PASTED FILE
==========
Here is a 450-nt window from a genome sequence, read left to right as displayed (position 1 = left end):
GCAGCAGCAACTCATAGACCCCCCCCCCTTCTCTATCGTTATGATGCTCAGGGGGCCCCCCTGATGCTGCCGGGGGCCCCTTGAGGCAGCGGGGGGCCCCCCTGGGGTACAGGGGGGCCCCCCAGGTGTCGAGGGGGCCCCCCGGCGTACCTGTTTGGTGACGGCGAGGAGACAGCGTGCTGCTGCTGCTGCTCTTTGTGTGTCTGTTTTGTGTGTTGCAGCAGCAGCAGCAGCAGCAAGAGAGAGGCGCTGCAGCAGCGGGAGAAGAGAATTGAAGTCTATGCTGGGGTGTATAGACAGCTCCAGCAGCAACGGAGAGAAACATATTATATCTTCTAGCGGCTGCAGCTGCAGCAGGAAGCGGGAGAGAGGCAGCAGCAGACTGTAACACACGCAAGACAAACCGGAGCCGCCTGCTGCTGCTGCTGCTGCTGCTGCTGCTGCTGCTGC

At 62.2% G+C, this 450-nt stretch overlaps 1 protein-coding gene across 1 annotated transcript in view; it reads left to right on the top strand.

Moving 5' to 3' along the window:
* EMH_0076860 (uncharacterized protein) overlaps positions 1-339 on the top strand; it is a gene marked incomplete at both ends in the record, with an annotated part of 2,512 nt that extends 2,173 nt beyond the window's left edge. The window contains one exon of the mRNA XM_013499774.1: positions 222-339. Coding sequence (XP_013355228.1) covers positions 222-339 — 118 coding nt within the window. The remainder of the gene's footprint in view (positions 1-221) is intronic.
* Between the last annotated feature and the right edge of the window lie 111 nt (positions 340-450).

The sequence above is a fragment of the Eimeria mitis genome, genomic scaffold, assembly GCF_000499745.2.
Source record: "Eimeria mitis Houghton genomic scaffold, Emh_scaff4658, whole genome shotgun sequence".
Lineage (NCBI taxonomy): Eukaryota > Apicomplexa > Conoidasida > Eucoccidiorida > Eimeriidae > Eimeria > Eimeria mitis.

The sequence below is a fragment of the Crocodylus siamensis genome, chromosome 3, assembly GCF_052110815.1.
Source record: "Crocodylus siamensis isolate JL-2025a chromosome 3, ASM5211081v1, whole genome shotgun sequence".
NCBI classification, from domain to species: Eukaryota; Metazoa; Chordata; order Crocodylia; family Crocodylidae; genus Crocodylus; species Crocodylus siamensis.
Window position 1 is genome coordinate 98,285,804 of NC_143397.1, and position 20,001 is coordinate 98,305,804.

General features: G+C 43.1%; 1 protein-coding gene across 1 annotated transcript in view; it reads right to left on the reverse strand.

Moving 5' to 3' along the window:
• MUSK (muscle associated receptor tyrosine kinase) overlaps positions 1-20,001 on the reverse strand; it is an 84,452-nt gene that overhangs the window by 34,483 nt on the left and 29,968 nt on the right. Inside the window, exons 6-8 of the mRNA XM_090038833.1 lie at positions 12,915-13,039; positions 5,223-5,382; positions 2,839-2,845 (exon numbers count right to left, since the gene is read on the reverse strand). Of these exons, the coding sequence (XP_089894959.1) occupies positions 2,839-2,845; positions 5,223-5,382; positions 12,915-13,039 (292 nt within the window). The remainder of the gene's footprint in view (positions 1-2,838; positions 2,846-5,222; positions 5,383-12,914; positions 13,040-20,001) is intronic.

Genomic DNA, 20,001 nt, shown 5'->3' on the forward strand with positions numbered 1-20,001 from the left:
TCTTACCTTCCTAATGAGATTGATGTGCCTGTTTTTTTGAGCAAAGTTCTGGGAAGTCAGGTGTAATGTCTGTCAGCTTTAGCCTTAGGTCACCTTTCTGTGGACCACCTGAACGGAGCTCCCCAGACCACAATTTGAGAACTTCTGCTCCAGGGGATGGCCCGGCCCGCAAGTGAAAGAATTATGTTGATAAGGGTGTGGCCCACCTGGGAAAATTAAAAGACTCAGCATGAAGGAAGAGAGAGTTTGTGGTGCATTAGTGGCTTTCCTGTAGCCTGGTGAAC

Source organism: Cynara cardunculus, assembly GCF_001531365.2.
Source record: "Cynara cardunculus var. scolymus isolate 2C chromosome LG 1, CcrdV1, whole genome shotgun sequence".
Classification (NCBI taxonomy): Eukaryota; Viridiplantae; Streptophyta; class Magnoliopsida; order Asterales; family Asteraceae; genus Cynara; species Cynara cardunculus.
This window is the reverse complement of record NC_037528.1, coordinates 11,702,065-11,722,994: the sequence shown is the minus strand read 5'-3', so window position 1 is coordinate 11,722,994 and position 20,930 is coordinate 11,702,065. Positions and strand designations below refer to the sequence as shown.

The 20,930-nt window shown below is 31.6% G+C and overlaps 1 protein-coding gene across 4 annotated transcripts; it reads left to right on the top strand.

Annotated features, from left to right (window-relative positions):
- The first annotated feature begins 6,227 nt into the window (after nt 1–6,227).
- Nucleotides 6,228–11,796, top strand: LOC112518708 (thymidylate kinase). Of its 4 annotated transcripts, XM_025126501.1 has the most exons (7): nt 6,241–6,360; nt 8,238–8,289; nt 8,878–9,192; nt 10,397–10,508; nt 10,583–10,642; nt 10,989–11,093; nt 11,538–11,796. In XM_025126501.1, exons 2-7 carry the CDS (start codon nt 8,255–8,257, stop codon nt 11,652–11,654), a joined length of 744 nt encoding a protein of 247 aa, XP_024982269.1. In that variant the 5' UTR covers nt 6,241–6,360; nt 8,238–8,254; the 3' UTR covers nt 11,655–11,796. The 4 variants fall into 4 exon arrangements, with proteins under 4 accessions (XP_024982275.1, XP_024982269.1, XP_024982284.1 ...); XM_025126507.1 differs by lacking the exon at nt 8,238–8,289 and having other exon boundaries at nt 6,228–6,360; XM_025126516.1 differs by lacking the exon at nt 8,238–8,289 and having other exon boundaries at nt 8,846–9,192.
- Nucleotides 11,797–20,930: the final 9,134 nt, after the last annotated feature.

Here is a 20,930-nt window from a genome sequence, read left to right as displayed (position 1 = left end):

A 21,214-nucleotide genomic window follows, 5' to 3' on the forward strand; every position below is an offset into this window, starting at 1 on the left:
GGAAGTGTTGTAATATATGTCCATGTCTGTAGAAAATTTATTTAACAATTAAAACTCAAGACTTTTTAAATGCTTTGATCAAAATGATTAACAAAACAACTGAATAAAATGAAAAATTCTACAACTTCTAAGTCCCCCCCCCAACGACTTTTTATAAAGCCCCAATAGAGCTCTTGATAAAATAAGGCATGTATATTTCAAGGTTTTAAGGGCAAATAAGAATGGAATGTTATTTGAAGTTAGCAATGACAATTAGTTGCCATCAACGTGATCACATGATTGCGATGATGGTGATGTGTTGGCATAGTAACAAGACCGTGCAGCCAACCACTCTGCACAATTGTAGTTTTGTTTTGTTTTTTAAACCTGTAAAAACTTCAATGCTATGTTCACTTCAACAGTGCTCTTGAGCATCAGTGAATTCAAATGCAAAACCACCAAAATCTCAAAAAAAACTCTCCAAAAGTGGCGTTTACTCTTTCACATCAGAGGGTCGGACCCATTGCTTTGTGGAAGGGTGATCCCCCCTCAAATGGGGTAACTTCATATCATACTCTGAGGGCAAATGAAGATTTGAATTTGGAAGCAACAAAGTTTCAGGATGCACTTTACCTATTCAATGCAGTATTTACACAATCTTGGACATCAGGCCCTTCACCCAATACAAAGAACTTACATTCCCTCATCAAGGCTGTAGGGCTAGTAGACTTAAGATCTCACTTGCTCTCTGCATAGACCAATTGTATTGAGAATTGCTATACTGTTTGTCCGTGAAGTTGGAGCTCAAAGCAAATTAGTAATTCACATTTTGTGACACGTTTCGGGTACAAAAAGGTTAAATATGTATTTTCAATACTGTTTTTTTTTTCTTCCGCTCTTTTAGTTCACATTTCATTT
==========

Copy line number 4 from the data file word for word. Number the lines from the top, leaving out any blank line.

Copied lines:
Moving 5' to 3' along the window: